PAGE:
It should be noted that, in one embodiment, an entry is only created in the transaction record table 60 for transactions that have been established, for example, by the conclusion of an auction process, or by some other offer and acceptance mechanism between the purchaser and the seller.

FIG. 4 is a diagrammatic representation of an exemplary embodiment of the feedback table 52. The feedback table 52 stores summary information regarding feedback for users of the auction facility 10. The table 52 includes a user identifier column 74 that stores, for each entry, a user identifier providing a pointer to the user table 40. A total score column 76 stores, for each user entry, a total number of feedback comments (e.g., negative, positive and neutral), received for the relevant user. A total negative column 78 stores, for each user entry, the total number of negative feedback comments for the relevant user, and a total positive column 80 similarly stores, for each user entry, the total number of positive feedback comments received for that user. A number of retractions column 82 stores, for each user entry, the number of threads that the relevant user has retracted from auctions.

FIG. 5 is a diagrammatic representation of one embodiment of the feedback details table 53, that is populated with entries reflecting the details of each feedback comment or opinion submitted by a user to the auction facility 10 regarding another user or item involved in a transaction. In one exemplary embodiment, users are only permitted to provide feedback pertaining to a transaction upon conclusion of that transaction. The feedback information may pertain to a further user that participated in the transaction, or to the object (e.g., goods or services) that was the subject of the transaction. In an alternative embodiment, for example, comments or opinions are provided regarding an item or service that is offered for sale or regarding an event. In these cases it will be appreciated that a transaction is necessarily required for feedback to be permitted.

The feedback details table 53 includes an item number column 84 including an item identifier that points to a record within the item tables 42. A comment column 86 stores, for each entry, the actual text of the feedback, comment, or opinion. A type column 88, in one embodiment, stores indication as to whether the comment is positive, negative or neutral. A date column 90 stores, for each entry, the date on which the feedback, comment or opinion was delivered. A response column 92 stores the text of a response submitted by a user (e.g., a user to which the original comment pertained) in response to the comment text stored in column 86. Similarly, a rebuttal column 94 stores the text of a rebuttal to such a response.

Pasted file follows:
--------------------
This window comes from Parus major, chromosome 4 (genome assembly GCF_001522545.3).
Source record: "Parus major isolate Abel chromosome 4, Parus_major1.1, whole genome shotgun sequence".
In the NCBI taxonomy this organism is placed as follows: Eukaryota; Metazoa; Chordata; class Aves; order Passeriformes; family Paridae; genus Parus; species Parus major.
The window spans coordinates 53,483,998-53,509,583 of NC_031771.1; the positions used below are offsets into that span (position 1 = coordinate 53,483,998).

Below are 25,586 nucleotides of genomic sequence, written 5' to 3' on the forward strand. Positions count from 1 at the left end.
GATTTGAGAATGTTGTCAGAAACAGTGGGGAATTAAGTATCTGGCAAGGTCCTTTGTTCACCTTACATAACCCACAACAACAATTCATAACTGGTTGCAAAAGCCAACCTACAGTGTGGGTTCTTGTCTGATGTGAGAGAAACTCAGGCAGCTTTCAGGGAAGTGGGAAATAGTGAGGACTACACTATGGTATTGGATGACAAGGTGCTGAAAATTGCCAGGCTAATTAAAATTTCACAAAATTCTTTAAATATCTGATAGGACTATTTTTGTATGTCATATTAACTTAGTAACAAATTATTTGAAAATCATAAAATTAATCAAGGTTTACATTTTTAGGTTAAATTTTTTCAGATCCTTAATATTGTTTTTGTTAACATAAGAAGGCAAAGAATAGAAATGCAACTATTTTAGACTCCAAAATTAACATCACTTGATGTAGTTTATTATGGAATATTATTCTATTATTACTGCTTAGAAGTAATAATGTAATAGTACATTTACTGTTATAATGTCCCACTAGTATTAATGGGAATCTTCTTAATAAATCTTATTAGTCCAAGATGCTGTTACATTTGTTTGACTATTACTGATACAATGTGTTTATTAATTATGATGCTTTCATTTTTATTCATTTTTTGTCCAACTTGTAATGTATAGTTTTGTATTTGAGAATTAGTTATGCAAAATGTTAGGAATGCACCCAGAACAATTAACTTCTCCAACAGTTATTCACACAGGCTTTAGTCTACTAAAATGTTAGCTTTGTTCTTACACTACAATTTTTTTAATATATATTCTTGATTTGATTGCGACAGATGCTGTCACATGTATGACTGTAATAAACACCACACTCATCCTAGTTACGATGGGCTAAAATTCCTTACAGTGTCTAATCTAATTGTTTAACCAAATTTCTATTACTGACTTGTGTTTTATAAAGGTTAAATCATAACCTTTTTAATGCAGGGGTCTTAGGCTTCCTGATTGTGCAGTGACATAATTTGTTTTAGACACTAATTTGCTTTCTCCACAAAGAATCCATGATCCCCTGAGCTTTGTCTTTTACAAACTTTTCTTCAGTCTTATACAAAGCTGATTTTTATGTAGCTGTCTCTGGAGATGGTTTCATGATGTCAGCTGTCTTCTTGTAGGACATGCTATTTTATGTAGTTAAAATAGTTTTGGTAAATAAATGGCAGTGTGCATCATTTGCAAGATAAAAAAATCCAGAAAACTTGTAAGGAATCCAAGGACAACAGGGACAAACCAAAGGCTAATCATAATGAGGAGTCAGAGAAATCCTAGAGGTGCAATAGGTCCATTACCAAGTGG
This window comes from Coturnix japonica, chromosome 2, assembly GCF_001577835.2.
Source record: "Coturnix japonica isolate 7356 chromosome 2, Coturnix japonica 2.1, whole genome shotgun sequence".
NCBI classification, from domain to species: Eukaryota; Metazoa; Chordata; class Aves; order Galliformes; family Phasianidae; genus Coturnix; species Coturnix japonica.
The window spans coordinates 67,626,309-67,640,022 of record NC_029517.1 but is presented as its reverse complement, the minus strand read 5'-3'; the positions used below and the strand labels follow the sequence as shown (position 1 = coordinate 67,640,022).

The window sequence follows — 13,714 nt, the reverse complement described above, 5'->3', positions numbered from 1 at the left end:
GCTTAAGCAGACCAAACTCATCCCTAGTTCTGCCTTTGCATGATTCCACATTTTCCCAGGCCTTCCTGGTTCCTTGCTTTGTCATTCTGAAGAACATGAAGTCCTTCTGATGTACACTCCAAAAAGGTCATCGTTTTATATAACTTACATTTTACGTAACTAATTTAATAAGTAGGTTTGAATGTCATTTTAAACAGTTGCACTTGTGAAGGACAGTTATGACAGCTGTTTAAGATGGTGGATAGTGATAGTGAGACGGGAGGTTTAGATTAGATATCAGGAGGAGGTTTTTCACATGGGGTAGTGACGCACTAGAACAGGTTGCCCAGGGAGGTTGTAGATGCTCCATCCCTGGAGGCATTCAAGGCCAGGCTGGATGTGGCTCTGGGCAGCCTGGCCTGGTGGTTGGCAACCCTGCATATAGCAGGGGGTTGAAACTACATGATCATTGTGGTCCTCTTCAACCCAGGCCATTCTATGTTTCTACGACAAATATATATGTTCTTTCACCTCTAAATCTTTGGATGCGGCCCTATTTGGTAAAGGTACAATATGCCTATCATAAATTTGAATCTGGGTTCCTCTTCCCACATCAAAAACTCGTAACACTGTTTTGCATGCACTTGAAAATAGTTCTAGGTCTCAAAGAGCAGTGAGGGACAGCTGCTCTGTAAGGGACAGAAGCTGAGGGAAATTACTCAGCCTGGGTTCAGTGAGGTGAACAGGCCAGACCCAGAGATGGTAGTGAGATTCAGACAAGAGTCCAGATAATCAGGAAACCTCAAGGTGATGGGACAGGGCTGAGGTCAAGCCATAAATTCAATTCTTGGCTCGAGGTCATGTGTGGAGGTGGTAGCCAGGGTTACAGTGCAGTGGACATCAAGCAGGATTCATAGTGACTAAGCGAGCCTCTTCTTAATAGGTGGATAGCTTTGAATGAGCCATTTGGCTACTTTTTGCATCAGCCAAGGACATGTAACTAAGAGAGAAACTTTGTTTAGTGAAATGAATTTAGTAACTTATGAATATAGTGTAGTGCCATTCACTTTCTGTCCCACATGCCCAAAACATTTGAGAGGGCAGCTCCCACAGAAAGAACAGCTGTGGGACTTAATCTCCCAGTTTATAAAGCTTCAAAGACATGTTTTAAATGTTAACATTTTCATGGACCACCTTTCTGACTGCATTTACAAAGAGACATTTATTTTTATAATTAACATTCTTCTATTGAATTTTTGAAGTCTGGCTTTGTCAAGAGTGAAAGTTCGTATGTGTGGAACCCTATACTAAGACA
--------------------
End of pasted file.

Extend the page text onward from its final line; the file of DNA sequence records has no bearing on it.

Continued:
A commentator column 96 stores the user identifier of the user that submitted the original comment, stored in column 86, for the entry. A commentee column 98 stores the user identifier of the user to which comment may have been directed.

It will be appreciated that further dates and other descriptive information may also populate the feedback details table 53.

Multiple Feedback Items

In order to facilitate the convenient provision of feedback by users of the auction facility 10 pertaining to a transaction (e.g., an auction transaction) in which a user participated, the present invention proposes a method and system whereby a user may conveniently provide feedback pertaining to multiple transactions. By facilitating the harvesting of multiple feedbacks for a multiple transaction via a unified mechanism, the invention addresses the inconvenience of tracking down multiple auctions via other indirect channels or mechanisms that may be provided by web site. In one embodiment, the present invention facilitates the provision of multiple feedbacks pertaining to respective multiple transactions via a single interface (e.g., a markup language page interface). While the present invention is discussed within the context of providing feeding regarding transactions within a user is participated, it will readily be appreciated that the present invention may be extended to providing multiple feedbacks, comments or opinions pertaining to respective multiple products, events or other entities. For example, a book reviewer, utilizing the teachings of the present invention, may conveniently provide comments, reviews or opinions pertaining to multiple books.